My big objection to this production was not the acting, which was superb, but with the liberties taken with the story. Sherlock Holmes at a séance? I don't think so. No matter what Conan Doyle's personal views were about spiritualism, it is inconsistent for Holmes as a character to have participated in such an event.
This production was more of a horror story than a Sherlock Holmes story. The graphic violence at the end of story with the hound mauling and the hanging of Beryl is completely unfaithful to the text. There is no reason to have such a gory conclusion. The story Doyle wrote is strong enough to stand on its own.
While Masterpiece Theatre's The Hound of the Baskervilles did a very good job with creating atmosphere, (in fact the best to date), it could have done a better job with Holmes. Contrary to the post program show, Holmes was a pipe smoker (in the books/stories), as well as a cigarette and cigar smoker. Though Holmes did wear a cloth cap or 'deerstalker' when in the country, I felt that his drug problem was over-played. While the street in London looked good, more time should have been spent on the interiors of the rooms at Baker Street. Both Conan Doyle and Sidney Paget describe these interiors in rich detail. Baskerville Hall, though not bad, could have done with a few carved stairway posts in the form of lions or hounds. My point is, on the whole it was a very good effort, but before another Holmes production is made, let's remember the basics and make Holmes a richer character.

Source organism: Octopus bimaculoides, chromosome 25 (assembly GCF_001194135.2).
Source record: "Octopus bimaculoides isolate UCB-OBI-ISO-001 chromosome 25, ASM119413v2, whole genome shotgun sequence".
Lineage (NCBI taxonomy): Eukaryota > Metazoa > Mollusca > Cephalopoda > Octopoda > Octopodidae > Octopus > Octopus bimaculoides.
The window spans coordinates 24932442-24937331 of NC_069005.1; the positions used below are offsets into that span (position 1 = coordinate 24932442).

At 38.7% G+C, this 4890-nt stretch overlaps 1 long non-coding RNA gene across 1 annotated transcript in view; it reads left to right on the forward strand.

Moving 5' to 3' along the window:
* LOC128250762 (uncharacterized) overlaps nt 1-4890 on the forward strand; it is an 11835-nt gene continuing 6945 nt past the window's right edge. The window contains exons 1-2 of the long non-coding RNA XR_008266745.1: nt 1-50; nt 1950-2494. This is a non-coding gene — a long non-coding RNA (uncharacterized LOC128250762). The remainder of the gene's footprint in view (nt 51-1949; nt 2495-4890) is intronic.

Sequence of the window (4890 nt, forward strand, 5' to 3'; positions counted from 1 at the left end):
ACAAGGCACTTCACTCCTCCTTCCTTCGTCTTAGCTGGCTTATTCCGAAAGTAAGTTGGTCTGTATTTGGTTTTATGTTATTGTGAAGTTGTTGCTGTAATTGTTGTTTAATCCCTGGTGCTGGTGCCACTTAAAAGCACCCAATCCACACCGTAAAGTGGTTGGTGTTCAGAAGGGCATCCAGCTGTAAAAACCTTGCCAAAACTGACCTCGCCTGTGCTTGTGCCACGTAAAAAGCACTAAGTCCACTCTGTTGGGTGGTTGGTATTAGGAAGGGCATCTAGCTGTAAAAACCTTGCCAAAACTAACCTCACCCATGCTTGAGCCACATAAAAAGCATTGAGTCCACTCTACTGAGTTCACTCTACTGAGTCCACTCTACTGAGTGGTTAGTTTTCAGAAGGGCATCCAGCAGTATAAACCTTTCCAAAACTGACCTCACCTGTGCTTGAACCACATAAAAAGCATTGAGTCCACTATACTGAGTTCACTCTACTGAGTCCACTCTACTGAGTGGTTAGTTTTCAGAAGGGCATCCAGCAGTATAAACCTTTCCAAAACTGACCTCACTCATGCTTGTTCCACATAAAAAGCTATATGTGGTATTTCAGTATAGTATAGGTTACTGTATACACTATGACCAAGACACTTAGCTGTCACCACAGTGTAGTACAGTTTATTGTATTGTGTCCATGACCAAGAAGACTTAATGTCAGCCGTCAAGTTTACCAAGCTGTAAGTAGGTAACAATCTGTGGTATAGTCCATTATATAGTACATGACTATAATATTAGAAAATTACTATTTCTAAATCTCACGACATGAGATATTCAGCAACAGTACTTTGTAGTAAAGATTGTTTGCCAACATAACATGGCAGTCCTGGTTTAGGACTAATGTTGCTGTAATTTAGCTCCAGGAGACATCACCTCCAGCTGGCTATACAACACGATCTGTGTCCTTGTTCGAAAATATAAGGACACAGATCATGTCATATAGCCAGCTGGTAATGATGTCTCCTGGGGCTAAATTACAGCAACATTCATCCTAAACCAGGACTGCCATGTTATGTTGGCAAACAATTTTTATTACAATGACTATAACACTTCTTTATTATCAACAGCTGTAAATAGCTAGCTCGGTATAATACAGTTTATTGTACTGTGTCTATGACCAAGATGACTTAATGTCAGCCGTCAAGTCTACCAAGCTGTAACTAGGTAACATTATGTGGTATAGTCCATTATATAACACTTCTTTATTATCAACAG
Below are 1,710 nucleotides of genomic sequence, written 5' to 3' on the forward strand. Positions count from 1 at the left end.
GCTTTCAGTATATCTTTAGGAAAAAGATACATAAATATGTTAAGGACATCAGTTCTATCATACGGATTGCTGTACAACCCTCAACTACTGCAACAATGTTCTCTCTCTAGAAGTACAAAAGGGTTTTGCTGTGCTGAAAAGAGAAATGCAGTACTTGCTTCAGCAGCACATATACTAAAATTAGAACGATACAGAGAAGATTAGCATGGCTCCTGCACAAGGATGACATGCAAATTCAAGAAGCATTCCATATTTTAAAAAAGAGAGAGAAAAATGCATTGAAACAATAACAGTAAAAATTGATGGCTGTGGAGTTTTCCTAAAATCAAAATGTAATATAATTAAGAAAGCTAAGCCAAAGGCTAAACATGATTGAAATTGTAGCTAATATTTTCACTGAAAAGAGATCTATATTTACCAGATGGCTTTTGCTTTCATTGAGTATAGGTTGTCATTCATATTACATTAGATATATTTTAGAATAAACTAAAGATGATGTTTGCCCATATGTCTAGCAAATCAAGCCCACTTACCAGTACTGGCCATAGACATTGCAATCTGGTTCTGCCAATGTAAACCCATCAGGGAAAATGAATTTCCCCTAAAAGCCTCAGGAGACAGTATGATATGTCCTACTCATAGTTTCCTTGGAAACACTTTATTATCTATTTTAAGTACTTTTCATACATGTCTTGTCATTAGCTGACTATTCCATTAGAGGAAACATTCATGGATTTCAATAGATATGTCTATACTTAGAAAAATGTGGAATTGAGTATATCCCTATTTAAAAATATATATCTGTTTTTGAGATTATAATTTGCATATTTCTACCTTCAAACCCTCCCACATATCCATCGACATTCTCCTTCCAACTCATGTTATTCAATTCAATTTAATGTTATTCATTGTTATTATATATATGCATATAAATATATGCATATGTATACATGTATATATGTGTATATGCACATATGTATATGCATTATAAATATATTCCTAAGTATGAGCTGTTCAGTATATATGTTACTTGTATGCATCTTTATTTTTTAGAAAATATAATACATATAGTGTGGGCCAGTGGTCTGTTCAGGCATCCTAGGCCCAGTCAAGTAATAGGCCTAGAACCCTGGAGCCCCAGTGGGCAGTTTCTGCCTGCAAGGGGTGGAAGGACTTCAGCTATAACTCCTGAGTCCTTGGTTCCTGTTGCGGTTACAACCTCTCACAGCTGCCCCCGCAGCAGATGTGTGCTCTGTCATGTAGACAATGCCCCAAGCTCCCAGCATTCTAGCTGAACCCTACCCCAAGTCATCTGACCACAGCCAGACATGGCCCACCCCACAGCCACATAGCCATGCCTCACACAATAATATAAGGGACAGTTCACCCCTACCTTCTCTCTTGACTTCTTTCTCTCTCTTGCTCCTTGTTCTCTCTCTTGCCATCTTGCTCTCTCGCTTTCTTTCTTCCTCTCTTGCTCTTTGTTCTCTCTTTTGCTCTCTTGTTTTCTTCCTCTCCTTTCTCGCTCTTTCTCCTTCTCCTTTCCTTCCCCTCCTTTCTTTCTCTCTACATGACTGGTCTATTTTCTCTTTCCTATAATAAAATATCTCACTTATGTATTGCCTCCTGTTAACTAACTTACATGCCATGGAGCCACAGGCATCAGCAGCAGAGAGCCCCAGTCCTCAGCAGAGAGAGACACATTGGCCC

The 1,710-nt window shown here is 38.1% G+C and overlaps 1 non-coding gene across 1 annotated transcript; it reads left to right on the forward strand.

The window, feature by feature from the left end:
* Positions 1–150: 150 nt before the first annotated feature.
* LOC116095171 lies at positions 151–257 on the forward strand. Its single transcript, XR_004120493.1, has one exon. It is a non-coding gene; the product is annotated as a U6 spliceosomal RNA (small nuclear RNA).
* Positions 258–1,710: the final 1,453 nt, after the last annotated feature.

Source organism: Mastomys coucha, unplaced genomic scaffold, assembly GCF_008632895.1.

Although the photography is gorgeous and the production values are first-rate, it is very flawed. As a long time Holmes fan, I note several serious problems: